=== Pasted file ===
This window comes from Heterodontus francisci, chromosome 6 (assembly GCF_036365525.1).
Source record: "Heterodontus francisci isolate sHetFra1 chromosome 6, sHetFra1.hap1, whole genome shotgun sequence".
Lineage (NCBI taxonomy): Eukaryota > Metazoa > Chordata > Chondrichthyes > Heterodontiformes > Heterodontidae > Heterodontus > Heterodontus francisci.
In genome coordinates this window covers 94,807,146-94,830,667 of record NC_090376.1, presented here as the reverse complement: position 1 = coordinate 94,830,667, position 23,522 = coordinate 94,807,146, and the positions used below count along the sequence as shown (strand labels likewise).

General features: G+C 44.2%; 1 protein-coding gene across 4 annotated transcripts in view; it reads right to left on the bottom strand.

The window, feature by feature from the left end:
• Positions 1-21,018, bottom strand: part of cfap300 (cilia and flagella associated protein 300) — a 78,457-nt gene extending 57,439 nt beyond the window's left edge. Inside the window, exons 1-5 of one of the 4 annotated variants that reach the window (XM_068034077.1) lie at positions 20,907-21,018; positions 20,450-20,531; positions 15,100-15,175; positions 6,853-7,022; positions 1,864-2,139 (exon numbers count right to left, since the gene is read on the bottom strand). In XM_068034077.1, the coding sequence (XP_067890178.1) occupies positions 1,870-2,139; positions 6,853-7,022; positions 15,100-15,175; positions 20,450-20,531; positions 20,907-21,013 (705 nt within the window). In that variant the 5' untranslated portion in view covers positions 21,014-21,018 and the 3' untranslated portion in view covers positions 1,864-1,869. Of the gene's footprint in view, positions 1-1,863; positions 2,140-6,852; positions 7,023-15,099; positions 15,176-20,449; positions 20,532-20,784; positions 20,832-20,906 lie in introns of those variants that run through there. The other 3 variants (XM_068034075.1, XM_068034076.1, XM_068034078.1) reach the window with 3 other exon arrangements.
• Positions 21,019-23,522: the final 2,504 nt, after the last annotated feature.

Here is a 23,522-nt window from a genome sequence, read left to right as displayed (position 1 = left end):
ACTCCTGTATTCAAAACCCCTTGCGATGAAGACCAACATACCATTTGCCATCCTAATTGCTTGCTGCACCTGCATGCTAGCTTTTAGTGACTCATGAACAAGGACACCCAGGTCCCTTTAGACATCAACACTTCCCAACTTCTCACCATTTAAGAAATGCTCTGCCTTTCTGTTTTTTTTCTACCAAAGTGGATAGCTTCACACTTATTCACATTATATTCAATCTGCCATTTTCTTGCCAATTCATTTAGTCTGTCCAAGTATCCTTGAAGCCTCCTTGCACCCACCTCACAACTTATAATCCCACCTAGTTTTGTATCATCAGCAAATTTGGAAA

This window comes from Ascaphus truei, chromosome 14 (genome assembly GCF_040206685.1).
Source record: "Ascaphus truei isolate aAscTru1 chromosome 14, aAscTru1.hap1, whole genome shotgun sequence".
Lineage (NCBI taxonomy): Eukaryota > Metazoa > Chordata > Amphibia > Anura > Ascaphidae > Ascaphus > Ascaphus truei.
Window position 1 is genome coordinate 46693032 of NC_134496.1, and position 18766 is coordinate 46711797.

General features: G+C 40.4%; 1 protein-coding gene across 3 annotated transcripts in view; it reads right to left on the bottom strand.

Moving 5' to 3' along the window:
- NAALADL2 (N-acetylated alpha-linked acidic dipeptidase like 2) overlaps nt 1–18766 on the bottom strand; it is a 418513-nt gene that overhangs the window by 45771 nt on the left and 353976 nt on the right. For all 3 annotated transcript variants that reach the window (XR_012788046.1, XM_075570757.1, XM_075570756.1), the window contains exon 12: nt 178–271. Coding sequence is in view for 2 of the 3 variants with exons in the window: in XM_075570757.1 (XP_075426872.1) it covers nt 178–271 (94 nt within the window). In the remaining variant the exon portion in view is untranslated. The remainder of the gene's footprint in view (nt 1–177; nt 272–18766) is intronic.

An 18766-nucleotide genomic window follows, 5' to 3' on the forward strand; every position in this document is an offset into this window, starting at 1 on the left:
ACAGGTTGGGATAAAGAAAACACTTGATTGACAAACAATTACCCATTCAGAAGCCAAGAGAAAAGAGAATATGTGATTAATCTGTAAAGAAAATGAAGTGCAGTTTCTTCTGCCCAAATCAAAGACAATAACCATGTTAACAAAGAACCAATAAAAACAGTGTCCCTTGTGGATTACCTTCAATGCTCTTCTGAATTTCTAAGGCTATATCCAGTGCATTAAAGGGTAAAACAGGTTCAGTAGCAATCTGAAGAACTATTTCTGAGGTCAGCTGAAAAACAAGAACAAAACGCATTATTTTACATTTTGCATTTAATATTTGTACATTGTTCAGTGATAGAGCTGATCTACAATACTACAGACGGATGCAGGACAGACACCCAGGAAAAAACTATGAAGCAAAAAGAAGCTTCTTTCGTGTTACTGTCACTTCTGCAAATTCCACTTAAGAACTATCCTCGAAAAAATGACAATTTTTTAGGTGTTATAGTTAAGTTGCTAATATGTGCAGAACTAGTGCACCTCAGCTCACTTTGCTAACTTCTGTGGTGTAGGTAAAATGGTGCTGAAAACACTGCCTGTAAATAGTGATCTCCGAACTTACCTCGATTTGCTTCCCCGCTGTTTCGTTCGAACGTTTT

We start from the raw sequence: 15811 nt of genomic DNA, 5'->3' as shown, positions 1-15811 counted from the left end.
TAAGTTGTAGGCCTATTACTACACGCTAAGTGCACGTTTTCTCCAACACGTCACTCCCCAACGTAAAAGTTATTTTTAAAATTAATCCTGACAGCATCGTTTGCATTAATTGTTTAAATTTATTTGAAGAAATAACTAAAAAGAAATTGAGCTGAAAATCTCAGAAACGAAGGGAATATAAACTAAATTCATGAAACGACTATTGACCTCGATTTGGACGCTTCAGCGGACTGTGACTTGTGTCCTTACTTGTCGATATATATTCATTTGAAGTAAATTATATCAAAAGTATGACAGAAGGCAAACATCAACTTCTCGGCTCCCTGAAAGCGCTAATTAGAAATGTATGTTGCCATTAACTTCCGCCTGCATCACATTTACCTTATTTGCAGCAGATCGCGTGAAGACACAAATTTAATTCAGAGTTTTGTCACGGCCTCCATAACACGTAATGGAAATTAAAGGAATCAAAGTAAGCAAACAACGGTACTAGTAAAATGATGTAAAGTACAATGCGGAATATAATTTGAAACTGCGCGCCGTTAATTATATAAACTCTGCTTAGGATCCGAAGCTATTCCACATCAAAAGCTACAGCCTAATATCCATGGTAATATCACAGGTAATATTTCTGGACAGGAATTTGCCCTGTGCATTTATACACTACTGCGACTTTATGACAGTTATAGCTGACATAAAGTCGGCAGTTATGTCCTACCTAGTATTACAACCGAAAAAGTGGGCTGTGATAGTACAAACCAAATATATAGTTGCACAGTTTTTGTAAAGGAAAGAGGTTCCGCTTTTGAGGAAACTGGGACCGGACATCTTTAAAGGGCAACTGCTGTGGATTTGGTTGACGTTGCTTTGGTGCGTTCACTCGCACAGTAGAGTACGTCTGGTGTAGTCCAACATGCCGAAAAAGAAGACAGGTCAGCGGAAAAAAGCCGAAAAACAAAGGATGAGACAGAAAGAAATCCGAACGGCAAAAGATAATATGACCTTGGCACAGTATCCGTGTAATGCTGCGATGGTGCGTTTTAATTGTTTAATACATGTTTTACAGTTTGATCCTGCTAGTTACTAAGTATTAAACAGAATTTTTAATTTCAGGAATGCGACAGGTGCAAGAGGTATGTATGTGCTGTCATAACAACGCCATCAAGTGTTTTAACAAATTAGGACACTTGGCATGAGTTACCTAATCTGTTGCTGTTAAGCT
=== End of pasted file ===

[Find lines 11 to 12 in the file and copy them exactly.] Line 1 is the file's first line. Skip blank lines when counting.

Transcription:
This window comes from Ascaphus truei, chromosome 14 (genome assembly GCF_040206685.1).
Source record: "Ascaphus truei isolate aAscTru1 chromosome 14, aAscTru1.hap1, whole genome shotgun sequence".